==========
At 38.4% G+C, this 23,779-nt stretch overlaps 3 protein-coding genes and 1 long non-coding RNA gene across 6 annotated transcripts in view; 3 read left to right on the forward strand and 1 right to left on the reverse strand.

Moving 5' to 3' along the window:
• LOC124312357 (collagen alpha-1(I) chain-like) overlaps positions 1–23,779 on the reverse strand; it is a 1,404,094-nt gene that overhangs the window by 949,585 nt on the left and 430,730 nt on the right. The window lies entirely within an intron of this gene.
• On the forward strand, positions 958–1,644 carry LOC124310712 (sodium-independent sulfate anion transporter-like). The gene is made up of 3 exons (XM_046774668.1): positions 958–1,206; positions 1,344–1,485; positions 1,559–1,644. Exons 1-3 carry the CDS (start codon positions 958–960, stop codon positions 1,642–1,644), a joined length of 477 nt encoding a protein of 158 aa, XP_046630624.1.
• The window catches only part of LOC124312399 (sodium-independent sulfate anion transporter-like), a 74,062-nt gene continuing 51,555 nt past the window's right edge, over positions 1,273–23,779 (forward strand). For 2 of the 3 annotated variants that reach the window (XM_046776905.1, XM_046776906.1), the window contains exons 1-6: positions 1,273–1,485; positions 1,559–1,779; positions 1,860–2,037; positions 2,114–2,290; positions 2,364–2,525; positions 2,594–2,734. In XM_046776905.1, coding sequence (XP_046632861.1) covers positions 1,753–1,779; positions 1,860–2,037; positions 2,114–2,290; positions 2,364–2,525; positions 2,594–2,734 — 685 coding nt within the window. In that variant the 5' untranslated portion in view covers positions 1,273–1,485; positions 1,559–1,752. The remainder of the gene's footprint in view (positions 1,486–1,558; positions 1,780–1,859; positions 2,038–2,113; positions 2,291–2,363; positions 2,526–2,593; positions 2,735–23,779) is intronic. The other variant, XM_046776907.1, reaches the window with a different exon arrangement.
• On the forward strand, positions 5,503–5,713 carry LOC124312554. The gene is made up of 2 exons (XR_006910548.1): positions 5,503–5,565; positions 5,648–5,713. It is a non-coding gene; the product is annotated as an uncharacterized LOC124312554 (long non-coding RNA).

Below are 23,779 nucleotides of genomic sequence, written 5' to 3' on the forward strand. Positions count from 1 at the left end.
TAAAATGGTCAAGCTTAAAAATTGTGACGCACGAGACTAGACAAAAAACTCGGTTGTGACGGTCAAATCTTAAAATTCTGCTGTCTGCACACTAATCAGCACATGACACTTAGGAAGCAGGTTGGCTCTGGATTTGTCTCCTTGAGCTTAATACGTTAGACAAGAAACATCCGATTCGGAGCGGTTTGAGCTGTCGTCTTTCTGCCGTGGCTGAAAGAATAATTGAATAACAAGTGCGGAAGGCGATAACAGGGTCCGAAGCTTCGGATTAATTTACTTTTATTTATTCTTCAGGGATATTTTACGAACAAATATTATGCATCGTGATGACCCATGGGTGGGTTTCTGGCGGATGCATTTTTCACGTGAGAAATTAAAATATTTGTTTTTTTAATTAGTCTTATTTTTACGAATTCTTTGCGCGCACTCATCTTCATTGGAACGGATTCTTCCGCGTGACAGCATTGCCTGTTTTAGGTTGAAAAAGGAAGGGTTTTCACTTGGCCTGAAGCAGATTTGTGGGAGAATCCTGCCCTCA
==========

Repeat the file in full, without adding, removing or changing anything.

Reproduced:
At 38.4% G+C, this 23,779-nt stretch overlaps 3 protein-coding genes and 1 long non-coding RNA gene across 6 annotated transcripts in view; 3 read left to right on the forward strand and 1 right to left on the reverse strand.

Moving 5' to 3' along the window:
• LOC124312357 (collagen alpha-1(I) chain-like) overlaps positions 1–23,779 on the reverse strand; it is a 1,404,094-nt gene that overhangs the window by 949,585 nt on the left and 430,730 nt on the right. The window lies entirely within an intron of this gene.
• On the forward strand, positions 958–1,644 carry LOC124310712 (sodium-independent sulfate anion transporter-like). The gene is made up of 3 exons (XM_046774668.1): positions 958–1,206; positions 1,344–1,485; positions 1,559–1,644. Exons 1-3 carry the CDS (start codon positions 958–960, stop codon positions 1,642–1,644), a joined length of 477 nt encoding a protein of 158 aa, XP_046630624.1.
• The window catches only part of LOC124312399 (sodium-independent sulfate anion transporter-like), a 74,062-nt gene continuing 51,555 nt past the window's right edge, over positions 1,273–23,779 (forward strand). For 2 of the 3 annotated variants that reach the window (XM_046776905.1, XM_046776906.1), the window contains exons 1-6: positions 1,273–1,485; positions 1,559–1,779; positions 1,860–2,037; positions 2,114–2,290; positions 2,364–2,525; positions 2,594–2,734. In XM_046776905.1, coding sequence (XP_046632861.1) covers positions 1,753–1,779; positions 1,860–2,037; positions 2,114–2,290; positions 2,364–2,525; positions 2,594–2,734 — 685 coding nt within the window. In that variant the 5' untranslated portion in view covers positions 1,273–1,485; positions 1,559–1,752. The remainder of the gene's footprint in view (positions 1,486–1,558; positions 1,780–1,859; positions 2,038–2,113; positions 2,291–2,363; positions 2,526–2,593; positions 2,735–23,779) is intronic. The other variant, XM_046776907.1, reaches the window with a different exon arrangement.
• On the forward strand, positions 5,503–5,713 carry LOC124312554. The gene is made up of 2 exons (XR_006910548.1): positions 5,503–5,565; positions 5,648–5,713. It is a non-coding gene; the product is annotated as an uncharacterized LOC124312554 (long non-coding RNA).

Below are 23,779 nucleotides of genomic sequence, written 5' to 3' on the forward strand. Positions count from 1 at the left end.
TAAAATGGTCAAGCTTAAAAATTGTGACGCACGAGACTAGACAAAAAACTCGGTTGTGACGGTCAAATCTTAAAATTCTGCTGTCTGCACACTAATCAGCACATGACACTTAGGAAGCAGGTTGGCTCTGGATTTGTCTCCTTGAGCTTAATACGTTAGACAAGAAACATCCGATTCGGAGCGGTTTGAGCTGTCGTCTTTCTGCCGTGGCTGAAAGAATAATTGAATAACAAGTGCGGAAGGCGATAACAGGGTCCGAAGCTTCGGATTAATTTACTTTTATTTATTCTTCAGGGATATTTTACGAACAAATATTATGCATCGTGATGACCCATGGGTGGGTTTCTGGCGGATGCATTTTTCACGTGAGAAATTAAAATATTTGTTTTTTTAATTAGTCTTATTTTTACGAATTCTTTGCGCGCACTCATCTTCATTGGAACGGATTCTTCCGCGTGACAGCATTGCCTGTTTTAGGTTGAAAAAGGAAGGGTTTTCACTTGGCCTGAAGCAGATTTGTGGGAGAATCCTGCCCTCA